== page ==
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Archaeo News 

17 November 2007
Bronze Age barrow found in North Yorkshire

The first evidence of a Bronze Age settlement in Dewsbury has been uncovered at a sewage works in Earlsheaton (North Yorkshire, England). The dig, which is being carried out at the Mitchell Laithes water treatment works on Headland Lane, has uncovered a possible burial ground, called a barrow, and items thought to date back to Roman times. One item archaeologists uncovered was a pot thought to contain human ashes, which is believed to be about 3,500 years old. The dig is being carried out by archaeological company Northern Archeological Associates.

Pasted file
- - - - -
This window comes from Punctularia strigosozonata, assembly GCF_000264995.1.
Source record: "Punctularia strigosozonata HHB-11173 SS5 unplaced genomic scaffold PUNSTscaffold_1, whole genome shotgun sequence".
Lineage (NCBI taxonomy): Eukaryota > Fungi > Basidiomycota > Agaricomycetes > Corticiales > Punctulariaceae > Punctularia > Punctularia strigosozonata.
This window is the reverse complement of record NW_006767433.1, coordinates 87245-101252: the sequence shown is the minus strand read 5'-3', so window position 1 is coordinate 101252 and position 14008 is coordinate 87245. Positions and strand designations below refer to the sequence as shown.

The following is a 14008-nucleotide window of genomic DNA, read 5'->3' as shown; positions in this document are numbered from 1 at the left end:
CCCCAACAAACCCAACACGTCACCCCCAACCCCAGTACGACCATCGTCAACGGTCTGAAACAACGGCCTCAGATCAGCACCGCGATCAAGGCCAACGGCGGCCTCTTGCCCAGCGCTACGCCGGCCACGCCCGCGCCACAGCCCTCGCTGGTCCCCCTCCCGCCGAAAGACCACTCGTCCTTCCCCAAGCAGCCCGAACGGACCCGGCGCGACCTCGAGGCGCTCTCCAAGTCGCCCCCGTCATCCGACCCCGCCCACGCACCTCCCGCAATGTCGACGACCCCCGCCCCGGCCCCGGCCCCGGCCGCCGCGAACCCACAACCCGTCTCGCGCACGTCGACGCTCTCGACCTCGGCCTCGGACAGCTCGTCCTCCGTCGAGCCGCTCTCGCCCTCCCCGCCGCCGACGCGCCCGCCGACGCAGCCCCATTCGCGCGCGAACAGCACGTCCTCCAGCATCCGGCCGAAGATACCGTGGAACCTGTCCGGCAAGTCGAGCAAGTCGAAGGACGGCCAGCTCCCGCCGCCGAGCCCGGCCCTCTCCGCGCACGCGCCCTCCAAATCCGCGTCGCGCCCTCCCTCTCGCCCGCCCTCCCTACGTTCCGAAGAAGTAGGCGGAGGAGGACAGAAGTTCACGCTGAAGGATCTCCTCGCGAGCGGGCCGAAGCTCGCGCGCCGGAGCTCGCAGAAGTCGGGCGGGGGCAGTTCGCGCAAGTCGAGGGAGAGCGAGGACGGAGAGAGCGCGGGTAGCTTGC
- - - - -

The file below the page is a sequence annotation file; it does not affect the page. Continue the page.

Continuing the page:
Director Richard Fraser said: "Yorkshire Water wants to use this field to contain material that is going to become topsoil. This would impact on the archaeology so we have to take record before it is covered. West Yorkshire Archaeological Service had a record of there being some features in this field. That led us to do a survey to see if there was more than the crop marks displayed. It identified that there was a possible Bronze Age barrow or a Romano British settlement."
     Mr Fraser said carbon dating could be used to gain information about the individual's remains in the pot, such as their age and sex. He added: "This is the first evidence from the early prehistoric and Roman period in the lower Calder Valley area." A spokesman said the remains had been found in the storage rather than the construction area, so work would not be affected.

Source: Dewsbury Reporter (16 November 2007)

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